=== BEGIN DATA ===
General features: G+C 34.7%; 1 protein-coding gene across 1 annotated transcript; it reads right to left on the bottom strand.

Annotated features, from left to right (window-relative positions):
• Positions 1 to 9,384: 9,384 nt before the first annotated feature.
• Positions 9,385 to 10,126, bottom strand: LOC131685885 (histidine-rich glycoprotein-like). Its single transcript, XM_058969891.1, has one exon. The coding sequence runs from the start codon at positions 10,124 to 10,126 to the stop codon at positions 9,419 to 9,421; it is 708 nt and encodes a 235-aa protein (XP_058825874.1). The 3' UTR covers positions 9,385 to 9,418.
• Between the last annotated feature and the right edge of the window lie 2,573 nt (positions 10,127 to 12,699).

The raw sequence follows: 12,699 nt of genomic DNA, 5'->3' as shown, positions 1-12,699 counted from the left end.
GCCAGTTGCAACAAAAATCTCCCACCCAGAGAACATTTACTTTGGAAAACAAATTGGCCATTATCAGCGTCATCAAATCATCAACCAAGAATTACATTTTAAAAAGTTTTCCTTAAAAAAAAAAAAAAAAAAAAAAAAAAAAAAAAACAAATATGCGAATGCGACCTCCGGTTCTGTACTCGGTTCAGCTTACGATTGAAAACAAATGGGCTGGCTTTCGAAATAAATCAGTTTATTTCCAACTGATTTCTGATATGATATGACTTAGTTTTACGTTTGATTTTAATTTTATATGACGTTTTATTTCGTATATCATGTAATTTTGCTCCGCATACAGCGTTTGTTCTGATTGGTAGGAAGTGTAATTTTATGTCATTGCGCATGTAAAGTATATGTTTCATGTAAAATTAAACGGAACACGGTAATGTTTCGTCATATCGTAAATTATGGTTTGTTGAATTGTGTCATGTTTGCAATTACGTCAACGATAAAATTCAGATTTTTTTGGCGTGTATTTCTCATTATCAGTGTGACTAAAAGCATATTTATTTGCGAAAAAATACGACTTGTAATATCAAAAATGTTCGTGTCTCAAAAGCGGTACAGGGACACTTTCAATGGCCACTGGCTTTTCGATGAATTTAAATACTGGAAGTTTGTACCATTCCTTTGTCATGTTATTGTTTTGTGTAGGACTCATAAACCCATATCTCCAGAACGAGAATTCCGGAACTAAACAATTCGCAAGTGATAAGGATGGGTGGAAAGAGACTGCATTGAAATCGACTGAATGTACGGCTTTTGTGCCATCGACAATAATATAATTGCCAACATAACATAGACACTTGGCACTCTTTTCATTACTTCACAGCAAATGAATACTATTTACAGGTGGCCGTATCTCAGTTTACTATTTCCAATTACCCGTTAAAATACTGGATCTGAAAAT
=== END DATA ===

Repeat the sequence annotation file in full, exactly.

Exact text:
General features: G+C 34.7%; 1 protein-coding gene across 1 annotated transcript; it reads right to left on the bottom strand.

Annotated features, from left to right (window-relative positions):
• Positions 1 to 9,384: 9,384 nt before the first annotated feature.
• Positions 9,385 to 10,126, bottom strand: LOC131685885 (histidine-rich glycoprotein-like). Its single transcript, XM_058969891.1, has one exon. The coding sequence runs from the start codon at positions 10,124 to 10,126 to the stop codon at positions 9,419 to 9,421; it is 708 nt and encodes a 235-aa protein (XP_058825874.1). The 3' UTR covers positions 9,385 to 9,418.
• Between the last annotated feature and the right edge of the window lie 2,573 nt (positions 10,127 to 12,699).

The raw sequence follows: 12,699 nt of genomic DNA, 5'->3' as shown, positions 1-12,699 counted from the left end.
GCCAGTTGCAACAAAAATCTCCCACCCAGAGAACATTTACTTTGGAAAACAAATTGGCCATTATCAGCGTCATCAAATCATCAACCAAGAATTACATTTTAAAAAGTTTTCCTTAAAAAAAAAAAAAAAAAAAAAAAAAAAAAAAAACAAATATGCGAATGCGACCTCCGGTTCTGTACTCGGTTCAGCTTACGATTGAAAACAAATGGGCTGGCTTTCGAAATAAATCAGTTTATTTCCAACTGATTTCTGATATGATATGACTTAGTTTTACGTTTGATTTTAATTTTATATGACGTTTTATTTCGTATATCATGTAATTTTGCTCCGCATACAGCGTTTGTTCTGATTGGTAGGAAGTGTAATTTTATGTCATTGCGCATGTAAAGTATATGTTTCATGTAAAATTAAACGGAACACGGTAATGTTTCGTCATATCGTAAATTATGGTTTGTTGAATTGTGTCATGTTTGCAATTACGTCAACGATAAAATTCAGATTTTTTTGGCGTGTATTTCTCATTATCAGTGTGACTAAAAGCATATTTATTTGCGAAAAAATACGACTTGTAATATCAAAAATGTTCGTGTCTCAAAAGCGGTACAGGGACACTTTCAATGGCCACTGGCTTTTCGATGAATTTAAATACTGGAAGTTTGTACCATTCCTTTGTCATGTTATTGTTTTGTGTAGGACTCATAAACCCATATCTCCAGAACGAGAATTCCGGAACTAAACAATTCGCAAGTGATAAGGATGGGTGGAAAGAGACTGCATTGAAATCGACTGAATGTACGGCTTTTGTGCCATCGACAATAATATAATTGCCAACATAACATAGACACTTGGCACTCTTTTCATTACTTCACAGCAAATGAATACTATTTACAGGTGGCCGTATCTCAGTTTACTATTTCCAATTACCCGTTAAAATACTGGATCTGAAAAT